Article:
If It Die . . .: An Autobiography
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This is the major autobiographical statement from Nobel laureate André Gide. In the events and musings recorded here we find the seeds of those themes that obsessed him throughout his career and imbued his classic novels The Immoralist and The Counterfeiters.
Gide led a life of uncompromising self-scrutiny, and his literary works resembled moments of that life. With If It Die, Gide determined to relay without sentiment or embellishment the circumstances of his childhood and the birth of his philosophic wanderings, and in doing so to bring it all to light. Gide’s unapologetic account of his awakening homosexual desire and his portrait of Oscar Wilde and Lord Alfred Douglas as they indulged in debauchery in North Africa are thrilling in their frankness and alone make If It Die an essential companion to the work of a twentieth-century literary master.
numbers of enormous grasshoppers, which spread their blue, red or grey membranes and shot up into the air, gay butterflies for a single moment, but falling down the next with their brightness dulled, and indistinguishable from the stones and scrub amongst which they lay. Asphodels grew on the banks of the Gardon; and in the river-bed itself, which was almost everywhere dry, the flora was quasi-tropical … Here, I leave the shandrydan for a moment; there are memories I must snatch in passing or I
premeditated; the explanation one looks for after the event is idle. A fatality led me; perhaps also the secret desire to set my nature at defiance; for in loving Emmanuèle, was it not virtue itself I loved? It was the marriage of Heaven with my insatiable Hell; but at the actual moment, my Hell was in abeyance; the tears of my mourning had extinguished all its fires; I was dazzled as by a blaze of azure and the things I refused to see had ceased to exist for me. I believed I could give her my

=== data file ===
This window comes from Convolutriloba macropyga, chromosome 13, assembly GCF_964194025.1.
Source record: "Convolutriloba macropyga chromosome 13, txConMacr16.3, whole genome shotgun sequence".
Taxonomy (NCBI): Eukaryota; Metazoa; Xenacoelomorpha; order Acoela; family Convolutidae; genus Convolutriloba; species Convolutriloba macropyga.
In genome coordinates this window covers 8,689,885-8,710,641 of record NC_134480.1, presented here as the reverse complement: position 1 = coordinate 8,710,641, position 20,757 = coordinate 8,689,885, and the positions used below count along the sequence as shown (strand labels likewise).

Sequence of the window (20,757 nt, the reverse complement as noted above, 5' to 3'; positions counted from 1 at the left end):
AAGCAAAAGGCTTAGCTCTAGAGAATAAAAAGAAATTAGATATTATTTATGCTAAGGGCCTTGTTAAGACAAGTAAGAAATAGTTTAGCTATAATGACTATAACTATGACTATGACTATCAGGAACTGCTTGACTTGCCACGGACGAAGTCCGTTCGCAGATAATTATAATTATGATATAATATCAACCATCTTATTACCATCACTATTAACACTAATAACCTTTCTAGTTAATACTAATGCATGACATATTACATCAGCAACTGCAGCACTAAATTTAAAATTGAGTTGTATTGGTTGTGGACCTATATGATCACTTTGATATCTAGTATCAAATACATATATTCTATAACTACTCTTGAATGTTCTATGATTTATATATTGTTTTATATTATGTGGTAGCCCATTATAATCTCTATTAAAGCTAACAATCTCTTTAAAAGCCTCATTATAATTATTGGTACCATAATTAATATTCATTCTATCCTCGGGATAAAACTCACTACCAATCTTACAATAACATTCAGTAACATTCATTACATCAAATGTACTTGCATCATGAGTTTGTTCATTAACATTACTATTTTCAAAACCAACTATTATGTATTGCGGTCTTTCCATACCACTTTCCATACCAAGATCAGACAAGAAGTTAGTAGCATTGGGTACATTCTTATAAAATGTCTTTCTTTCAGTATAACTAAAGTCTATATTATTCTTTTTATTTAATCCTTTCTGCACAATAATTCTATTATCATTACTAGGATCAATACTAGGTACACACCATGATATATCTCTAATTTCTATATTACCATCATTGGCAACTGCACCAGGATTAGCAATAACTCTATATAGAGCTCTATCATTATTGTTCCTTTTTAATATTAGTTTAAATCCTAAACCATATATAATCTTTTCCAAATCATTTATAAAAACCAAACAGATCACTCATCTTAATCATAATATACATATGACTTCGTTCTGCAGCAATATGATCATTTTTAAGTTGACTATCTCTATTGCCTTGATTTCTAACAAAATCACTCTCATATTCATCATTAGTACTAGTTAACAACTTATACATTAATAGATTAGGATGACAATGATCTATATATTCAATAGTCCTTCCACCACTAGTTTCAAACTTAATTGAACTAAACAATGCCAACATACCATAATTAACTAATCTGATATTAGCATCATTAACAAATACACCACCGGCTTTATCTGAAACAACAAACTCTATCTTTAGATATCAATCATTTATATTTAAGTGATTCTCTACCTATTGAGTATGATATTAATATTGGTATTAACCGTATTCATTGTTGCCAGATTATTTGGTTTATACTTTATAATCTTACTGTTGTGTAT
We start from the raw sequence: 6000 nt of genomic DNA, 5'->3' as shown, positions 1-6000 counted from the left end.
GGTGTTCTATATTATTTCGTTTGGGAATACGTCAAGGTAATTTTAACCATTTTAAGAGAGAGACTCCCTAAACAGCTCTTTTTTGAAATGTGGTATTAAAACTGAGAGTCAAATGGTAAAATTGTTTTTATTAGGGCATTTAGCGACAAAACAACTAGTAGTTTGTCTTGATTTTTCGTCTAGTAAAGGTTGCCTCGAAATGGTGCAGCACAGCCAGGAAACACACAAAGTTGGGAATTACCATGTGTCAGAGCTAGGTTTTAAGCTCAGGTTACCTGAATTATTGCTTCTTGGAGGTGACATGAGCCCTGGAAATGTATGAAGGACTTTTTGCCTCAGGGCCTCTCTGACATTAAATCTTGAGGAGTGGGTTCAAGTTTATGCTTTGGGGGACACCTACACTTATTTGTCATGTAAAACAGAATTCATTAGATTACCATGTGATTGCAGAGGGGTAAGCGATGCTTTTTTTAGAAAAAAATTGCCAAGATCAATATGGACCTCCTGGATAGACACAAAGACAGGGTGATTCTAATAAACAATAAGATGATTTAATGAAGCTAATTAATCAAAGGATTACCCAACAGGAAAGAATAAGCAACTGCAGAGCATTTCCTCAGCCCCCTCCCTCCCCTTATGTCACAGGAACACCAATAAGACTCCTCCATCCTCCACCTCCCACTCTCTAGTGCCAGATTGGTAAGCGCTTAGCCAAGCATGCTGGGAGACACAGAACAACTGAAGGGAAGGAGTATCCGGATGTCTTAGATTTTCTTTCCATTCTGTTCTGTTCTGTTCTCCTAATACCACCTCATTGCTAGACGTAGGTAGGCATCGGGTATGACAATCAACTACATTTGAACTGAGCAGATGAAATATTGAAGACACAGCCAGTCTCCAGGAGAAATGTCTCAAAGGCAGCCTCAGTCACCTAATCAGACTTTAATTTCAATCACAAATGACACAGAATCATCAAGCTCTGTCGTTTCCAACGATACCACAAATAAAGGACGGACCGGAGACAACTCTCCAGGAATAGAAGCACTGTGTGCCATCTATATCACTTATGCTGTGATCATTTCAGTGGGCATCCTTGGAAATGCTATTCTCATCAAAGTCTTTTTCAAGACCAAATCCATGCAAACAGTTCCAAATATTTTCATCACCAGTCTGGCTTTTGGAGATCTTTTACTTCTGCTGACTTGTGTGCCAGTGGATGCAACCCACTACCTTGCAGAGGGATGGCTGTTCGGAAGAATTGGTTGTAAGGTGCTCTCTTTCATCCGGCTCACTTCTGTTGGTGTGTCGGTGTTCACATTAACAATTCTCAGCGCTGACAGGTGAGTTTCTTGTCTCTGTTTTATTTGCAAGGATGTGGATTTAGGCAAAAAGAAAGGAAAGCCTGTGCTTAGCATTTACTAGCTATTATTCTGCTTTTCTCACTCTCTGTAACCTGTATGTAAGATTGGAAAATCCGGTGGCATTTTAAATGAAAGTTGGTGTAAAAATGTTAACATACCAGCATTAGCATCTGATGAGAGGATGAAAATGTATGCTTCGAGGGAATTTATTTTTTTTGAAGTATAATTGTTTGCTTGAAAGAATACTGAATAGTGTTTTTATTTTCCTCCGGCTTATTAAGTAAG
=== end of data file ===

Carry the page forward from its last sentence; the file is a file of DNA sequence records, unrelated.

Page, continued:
nothing but temporary wooden booths, stalls for the selling of old clothes, and sellers or hirers of second-hand velocipedes. The asphalt—or perhaps macadam—space which borders the second Luxembourg was used as a track by the devotees of this sport; they sat perched up aloft on those weird, paradoxical machines which were the ancestors of the bicycle, circled swiftly past us and disappeared into the darkness. We admired their boldness and their elegance. The frame-work and the minute back wheel
Then, very quickly, thrown in as an extra: “It’s perfectly simple, my dear; if you haven’t a porte-cochère, I can tell you straight off the people who won’t come to see you.” And she immediately reeled out a list of names such as to terrify the stoutest heart. But my mother looked at her sister and smiled rather sadly: “And you, Claire,” she said; “would you stop coming to see me?” Upon which, my aunt would purse up her lips and return to her embroidery. These conversations only took place
friendship comports degrees and shades and that it was not proper Miss Shackleton should forget she was a governess. “What!” thought my mother, “am I handsomer? or more intelligent, or better? Is my fortune or my name any reason I should be preferred?” “Juliette,” Anna would say, “you must give me a tea-coloured silk gown for your wedding-day, and I shall be completely happy.” For a long time Juliette Rondeaux had disdained the most brilliant matches in Rouen, when one day people were